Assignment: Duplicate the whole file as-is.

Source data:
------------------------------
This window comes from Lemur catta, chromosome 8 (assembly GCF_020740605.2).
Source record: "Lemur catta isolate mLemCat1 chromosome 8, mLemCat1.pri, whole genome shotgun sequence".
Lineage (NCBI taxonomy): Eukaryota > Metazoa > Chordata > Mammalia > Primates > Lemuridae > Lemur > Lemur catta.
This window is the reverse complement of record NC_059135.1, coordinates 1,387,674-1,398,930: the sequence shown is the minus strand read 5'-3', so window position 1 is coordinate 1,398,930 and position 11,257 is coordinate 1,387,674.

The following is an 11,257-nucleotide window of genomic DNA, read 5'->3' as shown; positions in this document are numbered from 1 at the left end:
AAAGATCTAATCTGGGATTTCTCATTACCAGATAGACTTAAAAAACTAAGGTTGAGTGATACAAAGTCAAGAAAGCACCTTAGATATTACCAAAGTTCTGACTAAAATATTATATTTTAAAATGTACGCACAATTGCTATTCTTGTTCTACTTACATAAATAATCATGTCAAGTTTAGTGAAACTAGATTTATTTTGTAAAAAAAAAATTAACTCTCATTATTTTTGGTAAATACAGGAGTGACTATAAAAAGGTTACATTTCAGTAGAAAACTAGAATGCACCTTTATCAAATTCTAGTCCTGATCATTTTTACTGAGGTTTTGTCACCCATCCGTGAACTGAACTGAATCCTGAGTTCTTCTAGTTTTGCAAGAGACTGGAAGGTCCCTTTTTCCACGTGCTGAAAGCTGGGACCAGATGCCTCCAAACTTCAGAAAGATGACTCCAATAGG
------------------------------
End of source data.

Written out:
This window comes from Lemur catta, chromosome 8 (assembly GCF_020740605.2).
Source record: "Lemur catta isolate mLemCat1 chromosome 8, mLemCat1.pri, whole genome shotgun sequence".
Lineage (NCBI taxonomy): Eukaryota > Metazoa > Chordata > Mammalia > Primates > Lemuridae > Lemur > Lemur catta.
This window is the reverse complement of record NC_059135.1, coordinates 1,387,674-1,398,930: the sequence shown is the minus strand read 5'-3', so window position 1 is coordinate 1,398,930 and position 11,257 is coordinate 1,387,674.

The following is an 11,257-nucleotide window of genomic DNA, read 5'->3' as shown; positions in this document are numbered from 1 at the left end:
AAAGATCTAATCTGGGATTTCTCATTACCAGATAGACTTAAAAAACTAAGGTTGAGTGATACAAAGTCAAGAAAGCACCTTAGATATTACCAAAGTTCTGACTAAAATATTATATTTTAAAATGTACGCACAATTGCTATTCTTGTTCTACTTACATAAATAATCATGTCAAGTTTAGTGAAACTAGATTTATTTTGTAAAAAAAAAATTAACTCTCATTATTTTTGGTAAATACAGGAGTGACTATAAAAAGGTTACATTTCAGTAGAAAACTAGAATGCACCTTTATCAAATTCTAGTCCTGATCATTTTTACTGAGGTTTTGTCACCCATCCGTGAACTGAACTGAATCCTGAGTTCTTCTAGTTTTGCAAGAGACTGGAAGGTCCCTTTTTCCACGTGCTGAAAGCTGGGACCAGATGCCTCCAAACTTCAGAAAGATGACTCCAATAGG